Then a rookie Rule 5 pick who had already suited up for the Orioles, Rays and Royals in the first three months of the 2004 season, Bautista says getting traded so often early on in his career was disorienting at times.
“There’s always a little bit of ‘what the hell am I doing wrong that people don’t want me,'" he said. "At the same time, you’re going somewhere where people do want you. Mixed bag of feelings, but ultimately it was the best thing that happened to me at that point in my career.”
Seven years later, Bautista doesn't have to pack his bags or hear his name in trade rumors. It’s now time for him to experience this summer’s trade deadline in another way – as an observer.
Photo courtesy Icon SMI.
The Yankees, Red Sox and Blue Jays have had their offensive issues, yet all three teams placed in the top eight in scoring in MLB entering tonight's action. Here are the latest links from the American League East…
- Mike Axisa of River Ave. Blues examines Heath Bell as a possible trade candidate before determining that the Padres closer would be a luxury at this point, since the Yankees have more pressing needs. The Yankees have called the Padres about the closer.
- Orioles president of baseball operations Andy MacPhail explained that the Orioles consider sabermetrics when acquiring players and evaluating their own team. MacPhail also looks at basic information, salary, traditional stats and scouting reports, according to Steve Melewski of MASNsports.com, who passes along more quotes from the weekend's season ticket holders event.
- The Blue Jays could move Jose Bautista to third base as soon as tomorrow, according to Chris Vannini of MLB.com. The slugger is heading back to the infield, partly because the Blue Jays have had such poor offense from their third basemen this season (combined .183/.243/.308 line).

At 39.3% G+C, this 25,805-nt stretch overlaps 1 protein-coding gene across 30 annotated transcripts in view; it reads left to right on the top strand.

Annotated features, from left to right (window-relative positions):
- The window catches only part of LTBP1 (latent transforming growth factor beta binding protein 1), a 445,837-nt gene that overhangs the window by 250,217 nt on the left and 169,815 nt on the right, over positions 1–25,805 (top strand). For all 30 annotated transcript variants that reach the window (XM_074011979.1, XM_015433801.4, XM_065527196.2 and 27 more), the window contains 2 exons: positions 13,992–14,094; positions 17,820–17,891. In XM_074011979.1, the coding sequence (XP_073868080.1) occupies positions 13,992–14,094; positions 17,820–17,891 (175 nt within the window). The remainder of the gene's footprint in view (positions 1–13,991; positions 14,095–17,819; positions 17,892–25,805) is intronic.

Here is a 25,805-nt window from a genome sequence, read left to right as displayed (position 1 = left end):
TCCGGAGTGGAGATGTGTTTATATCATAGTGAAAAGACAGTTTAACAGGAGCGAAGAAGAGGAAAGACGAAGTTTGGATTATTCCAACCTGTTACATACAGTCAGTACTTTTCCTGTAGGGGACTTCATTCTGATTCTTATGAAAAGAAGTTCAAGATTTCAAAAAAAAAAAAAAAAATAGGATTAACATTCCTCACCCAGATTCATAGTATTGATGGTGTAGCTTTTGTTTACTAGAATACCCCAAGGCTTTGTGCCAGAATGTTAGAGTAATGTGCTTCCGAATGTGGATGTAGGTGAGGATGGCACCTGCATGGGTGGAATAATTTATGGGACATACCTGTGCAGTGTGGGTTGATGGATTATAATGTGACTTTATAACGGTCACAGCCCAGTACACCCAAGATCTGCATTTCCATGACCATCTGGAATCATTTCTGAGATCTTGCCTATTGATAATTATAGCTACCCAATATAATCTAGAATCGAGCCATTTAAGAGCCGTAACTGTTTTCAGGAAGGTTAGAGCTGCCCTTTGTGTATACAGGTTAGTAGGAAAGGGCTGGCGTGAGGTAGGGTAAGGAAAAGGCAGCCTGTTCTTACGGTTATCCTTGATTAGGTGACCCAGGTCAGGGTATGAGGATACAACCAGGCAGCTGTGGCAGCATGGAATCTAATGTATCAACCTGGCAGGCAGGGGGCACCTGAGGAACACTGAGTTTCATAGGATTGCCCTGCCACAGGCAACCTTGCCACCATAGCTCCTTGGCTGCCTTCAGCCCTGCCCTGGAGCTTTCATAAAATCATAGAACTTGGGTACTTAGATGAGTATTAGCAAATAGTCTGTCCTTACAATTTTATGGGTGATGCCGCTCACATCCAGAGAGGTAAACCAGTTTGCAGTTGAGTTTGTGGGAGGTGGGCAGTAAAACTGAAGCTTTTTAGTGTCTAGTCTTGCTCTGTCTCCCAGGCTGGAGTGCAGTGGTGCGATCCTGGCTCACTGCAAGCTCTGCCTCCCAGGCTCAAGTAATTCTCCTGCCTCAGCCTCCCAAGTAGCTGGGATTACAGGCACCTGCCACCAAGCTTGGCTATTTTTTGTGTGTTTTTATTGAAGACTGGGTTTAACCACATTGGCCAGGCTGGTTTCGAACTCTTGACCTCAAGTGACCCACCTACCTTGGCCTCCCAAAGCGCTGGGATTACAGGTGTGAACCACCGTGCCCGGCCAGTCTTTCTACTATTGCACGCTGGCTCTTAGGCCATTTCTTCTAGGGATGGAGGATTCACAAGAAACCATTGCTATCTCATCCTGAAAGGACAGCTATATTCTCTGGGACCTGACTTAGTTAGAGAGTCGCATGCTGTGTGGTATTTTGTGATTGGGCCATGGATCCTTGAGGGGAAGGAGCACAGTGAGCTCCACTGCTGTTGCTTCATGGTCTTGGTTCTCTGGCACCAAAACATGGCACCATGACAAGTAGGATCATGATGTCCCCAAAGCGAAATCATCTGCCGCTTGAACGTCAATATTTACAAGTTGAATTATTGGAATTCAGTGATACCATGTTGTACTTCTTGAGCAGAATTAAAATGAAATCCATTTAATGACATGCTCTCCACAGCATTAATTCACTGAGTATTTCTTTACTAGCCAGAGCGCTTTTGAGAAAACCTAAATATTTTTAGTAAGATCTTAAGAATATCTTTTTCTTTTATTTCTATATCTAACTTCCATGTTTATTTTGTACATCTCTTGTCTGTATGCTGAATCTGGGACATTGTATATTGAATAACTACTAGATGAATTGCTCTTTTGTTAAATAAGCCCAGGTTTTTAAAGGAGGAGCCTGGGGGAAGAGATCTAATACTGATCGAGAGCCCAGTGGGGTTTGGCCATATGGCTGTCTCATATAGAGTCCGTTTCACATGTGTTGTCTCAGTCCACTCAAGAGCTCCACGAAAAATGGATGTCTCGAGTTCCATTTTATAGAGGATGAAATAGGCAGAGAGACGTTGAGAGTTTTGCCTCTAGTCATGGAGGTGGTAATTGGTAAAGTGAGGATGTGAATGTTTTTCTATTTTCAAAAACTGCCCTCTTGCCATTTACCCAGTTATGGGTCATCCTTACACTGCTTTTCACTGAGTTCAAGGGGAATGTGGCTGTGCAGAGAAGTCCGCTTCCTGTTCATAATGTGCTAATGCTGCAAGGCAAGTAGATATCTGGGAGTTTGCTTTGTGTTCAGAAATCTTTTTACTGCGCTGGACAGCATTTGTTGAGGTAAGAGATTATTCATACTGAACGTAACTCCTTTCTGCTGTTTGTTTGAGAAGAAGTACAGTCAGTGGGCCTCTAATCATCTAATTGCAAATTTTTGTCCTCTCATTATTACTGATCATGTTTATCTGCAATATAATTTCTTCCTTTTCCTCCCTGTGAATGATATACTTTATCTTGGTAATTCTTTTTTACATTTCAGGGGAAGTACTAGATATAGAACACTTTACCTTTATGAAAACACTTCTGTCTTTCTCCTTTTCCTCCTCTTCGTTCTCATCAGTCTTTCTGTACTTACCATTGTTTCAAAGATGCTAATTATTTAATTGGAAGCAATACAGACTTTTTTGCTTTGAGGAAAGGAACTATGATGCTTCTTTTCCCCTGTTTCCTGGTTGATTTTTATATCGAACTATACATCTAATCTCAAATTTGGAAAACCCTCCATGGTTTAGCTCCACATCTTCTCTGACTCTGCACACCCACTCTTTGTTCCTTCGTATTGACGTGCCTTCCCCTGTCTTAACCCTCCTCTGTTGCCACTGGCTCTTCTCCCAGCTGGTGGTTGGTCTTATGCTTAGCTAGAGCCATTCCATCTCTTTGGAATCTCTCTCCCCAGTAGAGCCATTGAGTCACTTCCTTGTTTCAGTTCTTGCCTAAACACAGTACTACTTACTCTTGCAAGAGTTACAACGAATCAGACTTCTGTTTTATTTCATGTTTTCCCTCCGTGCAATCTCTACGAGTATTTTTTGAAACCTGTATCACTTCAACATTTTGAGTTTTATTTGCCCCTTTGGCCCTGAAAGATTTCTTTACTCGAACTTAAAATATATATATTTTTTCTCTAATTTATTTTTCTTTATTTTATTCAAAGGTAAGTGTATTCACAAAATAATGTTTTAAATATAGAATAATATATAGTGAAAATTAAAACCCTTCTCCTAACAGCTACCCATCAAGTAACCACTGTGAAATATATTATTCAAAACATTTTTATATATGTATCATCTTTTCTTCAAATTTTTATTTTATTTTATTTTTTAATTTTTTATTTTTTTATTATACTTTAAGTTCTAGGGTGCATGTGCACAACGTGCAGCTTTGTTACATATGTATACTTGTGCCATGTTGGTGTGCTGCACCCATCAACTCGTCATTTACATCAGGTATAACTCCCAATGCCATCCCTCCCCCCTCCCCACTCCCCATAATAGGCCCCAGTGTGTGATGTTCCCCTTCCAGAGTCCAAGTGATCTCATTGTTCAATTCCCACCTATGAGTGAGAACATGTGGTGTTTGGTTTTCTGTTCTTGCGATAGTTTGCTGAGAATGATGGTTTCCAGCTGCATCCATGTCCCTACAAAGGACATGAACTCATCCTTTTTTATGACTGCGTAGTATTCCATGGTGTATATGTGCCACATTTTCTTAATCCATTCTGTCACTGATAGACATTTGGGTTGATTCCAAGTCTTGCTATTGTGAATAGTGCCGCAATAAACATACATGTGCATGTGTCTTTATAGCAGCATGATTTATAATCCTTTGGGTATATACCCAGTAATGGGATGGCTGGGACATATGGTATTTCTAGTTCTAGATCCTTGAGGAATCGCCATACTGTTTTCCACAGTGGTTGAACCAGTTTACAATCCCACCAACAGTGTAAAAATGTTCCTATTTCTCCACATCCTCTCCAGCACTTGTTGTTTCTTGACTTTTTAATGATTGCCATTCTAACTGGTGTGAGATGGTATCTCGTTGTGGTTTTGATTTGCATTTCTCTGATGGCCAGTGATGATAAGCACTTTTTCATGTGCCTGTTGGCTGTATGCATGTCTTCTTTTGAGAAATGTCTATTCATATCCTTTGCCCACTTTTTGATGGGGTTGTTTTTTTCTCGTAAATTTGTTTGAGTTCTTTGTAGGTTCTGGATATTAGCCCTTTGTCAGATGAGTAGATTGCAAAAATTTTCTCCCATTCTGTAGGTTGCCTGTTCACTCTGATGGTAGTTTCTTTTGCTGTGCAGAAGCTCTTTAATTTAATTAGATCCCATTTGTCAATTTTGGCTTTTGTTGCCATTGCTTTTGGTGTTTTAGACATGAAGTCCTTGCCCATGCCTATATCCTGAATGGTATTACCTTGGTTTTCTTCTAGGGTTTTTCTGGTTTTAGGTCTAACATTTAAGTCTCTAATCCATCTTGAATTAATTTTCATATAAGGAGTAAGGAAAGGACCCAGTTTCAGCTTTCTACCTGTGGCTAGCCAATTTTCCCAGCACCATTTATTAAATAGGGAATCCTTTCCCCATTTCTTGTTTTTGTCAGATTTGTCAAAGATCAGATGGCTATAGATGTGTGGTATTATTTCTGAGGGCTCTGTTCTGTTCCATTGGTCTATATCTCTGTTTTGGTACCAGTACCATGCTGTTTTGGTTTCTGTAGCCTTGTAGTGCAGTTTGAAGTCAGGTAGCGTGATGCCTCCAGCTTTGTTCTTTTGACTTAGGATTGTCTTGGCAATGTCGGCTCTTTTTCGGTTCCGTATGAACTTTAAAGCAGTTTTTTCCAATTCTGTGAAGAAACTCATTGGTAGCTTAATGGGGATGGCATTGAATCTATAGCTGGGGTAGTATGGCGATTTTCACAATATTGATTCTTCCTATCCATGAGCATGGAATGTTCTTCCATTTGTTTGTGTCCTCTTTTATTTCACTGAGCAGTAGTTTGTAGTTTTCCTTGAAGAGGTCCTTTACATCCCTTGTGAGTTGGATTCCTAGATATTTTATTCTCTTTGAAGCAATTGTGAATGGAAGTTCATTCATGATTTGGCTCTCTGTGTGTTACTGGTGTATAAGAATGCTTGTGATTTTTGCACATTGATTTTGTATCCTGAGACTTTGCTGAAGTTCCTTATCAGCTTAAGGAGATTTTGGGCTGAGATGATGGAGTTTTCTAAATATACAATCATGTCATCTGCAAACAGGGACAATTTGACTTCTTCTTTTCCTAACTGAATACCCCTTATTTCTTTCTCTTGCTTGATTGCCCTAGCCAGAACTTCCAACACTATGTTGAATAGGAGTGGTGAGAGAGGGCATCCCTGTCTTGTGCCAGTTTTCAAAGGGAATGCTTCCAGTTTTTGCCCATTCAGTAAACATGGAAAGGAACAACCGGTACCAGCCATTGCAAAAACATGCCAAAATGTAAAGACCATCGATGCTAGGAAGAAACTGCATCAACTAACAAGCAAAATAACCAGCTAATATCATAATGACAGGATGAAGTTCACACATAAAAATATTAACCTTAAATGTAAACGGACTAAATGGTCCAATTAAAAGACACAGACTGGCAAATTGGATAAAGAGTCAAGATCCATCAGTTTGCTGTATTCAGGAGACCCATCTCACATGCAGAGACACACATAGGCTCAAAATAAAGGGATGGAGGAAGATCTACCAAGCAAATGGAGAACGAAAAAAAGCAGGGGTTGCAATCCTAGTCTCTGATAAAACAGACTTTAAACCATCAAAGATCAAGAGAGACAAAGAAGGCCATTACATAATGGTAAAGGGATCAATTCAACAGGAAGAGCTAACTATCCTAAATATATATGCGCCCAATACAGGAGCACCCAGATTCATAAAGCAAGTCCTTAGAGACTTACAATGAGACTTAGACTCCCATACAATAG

- Blue Jays GM Alex Anthopoulos, who extended Bautista this spring, has said he only works on one extension at a time, as Richard Griffin of the Toronto Star recently pointed out. Griffin wonders which Blue Jay Anthopoulos will target for an extension next.
- Anthopoulos has done enough since taking over as Toronto’s GM to earn a tribute song from the Bottom of the Fourth Blog.
John Farrell inherited a vastly different offense than the one that clubbed a league-leading 257 home runs for Cito Gaston in 2010. Vernon Wells, John Buck and Lyle Overbay are gone and newcomers Rajai Davis (pictured), Corey Patterson and Juan Rivera now have prominent roles on the team. Before the season, the new Blue Jays manager explained his vision of a more complete offense, one that would feature players zipping from base to base instead of waiting for their chance to break into a home run trot.
“I would like us to become a much more aggressive team on the basepaths,” Farrell said in January. “That doesn’t mean we’re going to try to make Jose Molina a base stealer. But it does mean that there are opportunities where we can turn guys loose.”
And turn them loose he did. Even Molina has a pair of steals and Toronto has already stolen more bases than it did during the entire 2010 season. The increase is largely because of Davis, the slumping speedster who has attempted to steal 26 of the 50 times he has been on with an open base ahead of him. Unfortunately for Farrell, Davis has only succeeded 18 times (69%) and his running mate, Patterson, is only 11 for 17 (65%).
As a unit, Blue Jays baserunners are succeeding at a lower rate than they did under Gaston, though they’ve already eclipsed last year’s stolen base total. The team’s success rate has dropped from 74% to 71% in the early going, but the Jays have been successful in another department: taking the extra base. As the table below shows, Blue Jays baserunners have been more aggressive, taking extra bases on plays they showed more caution on under Gaston.
For example, the Blue Jays scored from first on a double 33 times last year. Led by Jose Bautista, who has scored four of the five times he has been on first for a teammate’s two-base hit, the Jays have already scored from first on a double 22 times under Farrell.
But Bautista's success running the bases is mitigated by the fact that he has already been picked off three times. In fact, Farrell's aggressive approach has led to 13 pickoffs so far, just one shy of the team's 2010 total.